Chemistry Department News
Brian Callahan Receives Major Grant to Study 'Hedgehog' Proteins
Brian Callahan, Assistant Professor of Biological Chemistry, has received a 5-year, $541,614 grant from the National Cancer Institute to support biochemical and biophysical studies of human “hedgehog” proteins. These unusual, cholesterol-modified proteins are implicated in a range of human pathologies, from severe birth defects to the growth and metastasis of multiple cancers.
The two main goals for the current grant are to develop a better fundamental understanding of hedgehog’s molecular function, and to translate that knowledge into improved therapies that benefit patients. Since joining BU in 2012, Callahan has received generous support for his research from the Department of Defense, the New York State Department Health, and now the NCI, totaling more than $850K.
Wunmi Sadik Selected a Jefferson Science Fellow
Congratulations to Wunmi Sadik for being selected to the 2017-2018 group of Jefferson Science Fellows.
The 2017-2018 Jefferson Science Fellows (JSF) is the thirteenth class of Fellows selected since the program was established in 2003 as an initiative of the Office of the Science and Technology Adviser to the U.S. Secretary of State. The Jefferson Science Fellows Program is designed to further build capacity for science, technology, and engineering expertise within the U.S. Department of State and U.S. Agency for International Development (USAID). The 2017-2018 JSFs were selected in December 2016 and will begin their one-year assignments in Washington, DC in August 2017. More information about the Jefferson Science Fellowship Program is available at this link.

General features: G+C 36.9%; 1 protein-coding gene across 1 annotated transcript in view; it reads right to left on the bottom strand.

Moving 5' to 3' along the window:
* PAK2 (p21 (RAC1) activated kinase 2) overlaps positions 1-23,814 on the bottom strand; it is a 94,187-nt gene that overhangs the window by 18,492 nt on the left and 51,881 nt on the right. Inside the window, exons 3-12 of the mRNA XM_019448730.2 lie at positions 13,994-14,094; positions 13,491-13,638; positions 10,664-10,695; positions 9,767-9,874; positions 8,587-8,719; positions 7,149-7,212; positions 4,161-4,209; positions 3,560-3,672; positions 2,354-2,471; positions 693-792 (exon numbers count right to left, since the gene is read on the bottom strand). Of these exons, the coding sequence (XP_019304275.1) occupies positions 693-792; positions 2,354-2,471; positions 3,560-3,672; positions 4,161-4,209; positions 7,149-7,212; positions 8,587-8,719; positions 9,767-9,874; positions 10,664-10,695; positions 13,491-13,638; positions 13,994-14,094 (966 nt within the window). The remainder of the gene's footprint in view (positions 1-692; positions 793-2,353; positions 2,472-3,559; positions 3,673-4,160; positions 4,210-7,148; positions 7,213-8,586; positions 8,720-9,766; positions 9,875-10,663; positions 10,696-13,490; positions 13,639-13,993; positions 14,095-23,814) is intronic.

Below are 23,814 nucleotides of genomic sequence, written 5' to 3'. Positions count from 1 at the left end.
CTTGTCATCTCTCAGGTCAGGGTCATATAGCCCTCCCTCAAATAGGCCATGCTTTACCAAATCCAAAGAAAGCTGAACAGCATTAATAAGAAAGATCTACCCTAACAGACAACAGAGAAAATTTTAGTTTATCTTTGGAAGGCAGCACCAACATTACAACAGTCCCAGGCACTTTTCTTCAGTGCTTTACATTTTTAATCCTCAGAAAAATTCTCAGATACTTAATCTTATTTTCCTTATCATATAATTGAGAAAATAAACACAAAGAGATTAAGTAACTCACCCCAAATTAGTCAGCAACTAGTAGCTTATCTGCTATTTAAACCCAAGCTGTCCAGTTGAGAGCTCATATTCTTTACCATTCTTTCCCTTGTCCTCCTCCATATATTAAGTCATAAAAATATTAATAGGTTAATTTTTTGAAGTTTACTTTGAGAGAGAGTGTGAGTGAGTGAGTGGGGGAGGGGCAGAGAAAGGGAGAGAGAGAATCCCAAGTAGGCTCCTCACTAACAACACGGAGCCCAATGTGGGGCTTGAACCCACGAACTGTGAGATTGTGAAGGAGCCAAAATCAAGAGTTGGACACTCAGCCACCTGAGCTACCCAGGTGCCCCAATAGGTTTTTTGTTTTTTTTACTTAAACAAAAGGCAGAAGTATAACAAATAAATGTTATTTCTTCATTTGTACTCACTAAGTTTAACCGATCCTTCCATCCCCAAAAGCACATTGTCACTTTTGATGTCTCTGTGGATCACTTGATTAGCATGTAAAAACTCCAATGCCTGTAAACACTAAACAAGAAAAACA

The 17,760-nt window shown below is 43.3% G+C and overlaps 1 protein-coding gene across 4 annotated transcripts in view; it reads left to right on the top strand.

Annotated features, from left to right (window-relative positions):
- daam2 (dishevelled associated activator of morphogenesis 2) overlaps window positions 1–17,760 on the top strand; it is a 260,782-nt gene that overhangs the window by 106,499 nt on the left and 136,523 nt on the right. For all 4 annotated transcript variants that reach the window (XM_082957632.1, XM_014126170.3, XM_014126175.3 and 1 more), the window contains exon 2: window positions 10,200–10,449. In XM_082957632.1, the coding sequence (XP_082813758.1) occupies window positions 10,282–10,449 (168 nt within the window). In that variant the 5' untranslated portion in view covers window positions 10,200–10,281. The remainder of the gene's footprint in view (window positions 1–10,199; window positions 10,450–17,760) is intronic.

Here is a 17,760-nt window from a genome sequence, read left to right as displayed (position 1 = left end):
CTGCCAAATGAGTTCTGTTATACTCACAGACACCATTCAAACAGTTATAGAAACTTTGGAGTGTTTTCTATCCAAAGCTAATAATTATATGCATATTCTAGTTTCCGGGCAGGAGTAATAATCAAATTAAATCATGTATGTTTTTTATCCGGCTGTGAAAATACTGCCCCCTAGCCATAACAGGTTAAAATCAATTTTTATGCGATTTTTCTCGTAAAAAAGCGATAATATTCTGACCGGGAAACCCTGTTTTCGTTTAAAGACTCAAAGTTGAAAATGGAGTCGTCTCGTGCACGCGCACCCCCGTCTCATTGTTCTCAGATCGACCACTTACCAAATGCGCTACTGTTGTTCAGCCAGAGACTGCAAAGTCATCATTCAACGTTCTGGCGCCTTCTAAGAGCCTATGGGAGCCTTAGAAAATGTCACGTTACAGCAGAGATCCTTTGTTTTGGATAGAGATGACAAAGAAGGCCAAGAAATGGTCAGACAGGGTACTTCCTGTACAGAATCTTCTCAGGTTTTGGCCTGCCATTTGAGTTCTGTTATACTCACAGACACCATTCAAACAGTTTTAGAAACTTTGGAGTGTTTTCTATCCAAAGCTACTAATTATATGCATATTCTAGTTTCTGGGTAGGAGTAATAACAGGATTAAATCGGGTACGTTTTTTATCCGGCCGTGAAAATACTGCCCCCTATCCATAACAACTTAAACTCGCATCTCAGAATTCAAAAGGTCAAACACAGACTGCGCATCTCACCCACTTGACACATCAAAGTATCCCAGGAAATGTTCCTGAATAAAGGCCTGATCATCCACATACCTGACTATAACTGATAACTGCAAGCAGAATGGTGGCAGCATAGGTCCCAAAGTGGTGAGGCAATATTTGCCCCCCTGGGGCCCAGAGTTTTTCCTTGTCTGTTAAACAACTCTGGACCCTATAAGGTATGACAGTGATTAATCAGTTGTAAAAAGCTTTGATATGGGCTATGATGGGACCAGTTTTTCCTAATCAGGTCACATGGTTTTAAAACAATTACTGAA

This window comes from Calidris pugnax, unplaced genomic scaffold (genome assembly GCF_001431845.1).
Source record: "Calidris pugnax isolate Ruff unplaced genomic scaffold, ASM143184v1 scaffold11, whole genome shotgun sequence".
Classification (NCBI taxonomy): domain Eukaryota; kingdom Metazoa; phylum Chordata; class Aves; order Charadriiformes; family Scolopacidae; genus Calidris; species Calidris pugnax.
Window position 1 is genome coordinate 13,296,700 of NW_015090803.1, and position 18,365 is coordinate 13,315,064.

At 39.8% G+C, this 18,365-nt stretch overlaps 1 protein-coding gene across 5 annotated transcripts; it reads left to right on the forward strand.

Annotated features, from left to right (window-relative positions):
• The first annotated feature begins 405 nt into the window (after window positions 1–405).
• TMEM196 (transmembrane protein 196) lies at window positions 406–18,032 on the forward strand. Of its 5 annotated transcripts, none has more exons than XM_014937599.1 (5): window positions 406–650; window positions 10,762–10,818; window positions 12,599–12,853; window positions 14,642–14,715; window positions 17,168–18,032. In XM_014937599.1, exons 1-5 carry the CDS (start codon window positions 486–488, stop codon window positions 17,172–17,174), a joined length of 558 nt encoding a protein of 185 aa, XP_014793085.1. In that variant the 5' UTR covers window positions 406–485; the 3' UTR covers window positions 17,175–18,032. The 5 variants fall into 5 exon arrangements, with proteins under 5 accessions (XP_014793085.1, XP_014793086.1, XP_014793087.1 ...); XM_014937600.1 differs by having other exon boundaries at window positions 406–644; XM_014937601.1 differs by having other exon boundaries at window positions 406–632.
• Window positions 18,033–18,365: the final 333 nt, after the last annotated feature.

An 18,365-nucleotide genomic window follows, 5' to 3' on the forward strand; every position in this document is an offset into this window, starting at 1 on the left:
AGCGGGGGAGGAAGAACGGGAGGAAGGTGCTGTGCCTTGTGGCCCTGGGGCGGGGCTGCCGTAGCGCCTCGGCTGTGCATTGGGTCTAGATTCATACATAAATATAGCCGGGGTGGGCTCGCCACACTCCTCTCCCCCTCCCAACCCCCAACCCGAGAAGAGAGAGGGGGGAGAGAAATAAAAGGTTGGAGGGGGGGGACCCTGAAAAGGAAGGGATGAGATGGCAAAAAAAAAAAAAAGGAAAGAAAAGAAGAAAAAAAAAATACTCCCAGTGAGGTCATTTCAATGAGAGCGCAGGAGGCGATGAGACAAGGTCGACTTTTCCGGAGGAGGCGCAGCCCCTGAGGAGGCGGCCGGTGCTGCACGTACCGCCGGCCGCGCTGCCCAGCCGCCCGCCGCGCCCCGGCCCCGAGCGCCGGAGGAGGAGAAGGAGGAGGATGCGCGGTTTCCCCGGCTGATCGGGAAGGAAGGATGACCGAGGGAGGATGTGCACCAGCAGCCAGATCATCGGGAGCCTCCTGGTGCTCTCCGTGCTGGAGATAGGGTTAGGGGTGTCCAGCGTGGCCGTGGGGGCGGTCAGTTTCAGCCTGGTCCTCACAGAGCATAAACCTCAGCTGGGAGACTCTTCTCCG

First NMR Screening of Amyloid Fibrils from Different Alzheimer's Subtypes
A research paper from Assistant Professor Wei Qiang’s postdoctoral work was published in Nature on January 12, 2017, http://www.nature.com/nature/journal/v541/n7636/full/nature20814.html. The paper describes the very first screening of high-resolution structures of Β-amyloid fibrils that are seeded from the amyloid plaques in Alzheimer’s patients with different clinical subtypes. Over 37 such amyloid fibril samples from 18 different patients were studied using the solid-state NMR spectroscopy. The results highlight the existence of a common 40-residue Β-amyloid fibril structures that dominants the amyloid plaques, as well as potential additional structures that may be responsible for rapidly progressing clinical subtypes. Read more about Prof. Qiang’s comments on this work in the following News:
Wunmi Sadik receives the 2016 Nigerian National Order of Merit
Wunmi Sadik has been awarded the 2016 Nigerian National Order of Merit for science. The award is the country's highest national honor for distinguished contributions in academia. Of the 73 total recipients of this award since its creation in 1979, only four (including Wunmi) have been women, and many (like Nobel Laureate Wole Soyinka and author Chinua Achebe and Isidore Okpewho) are people whose work and accomplishments have been very meaningful to Wunmi on a personal level. Wunmi and her family traveled to Abuja to receive the award from President Buhari on the December 1, 2016. More information can be found at this link.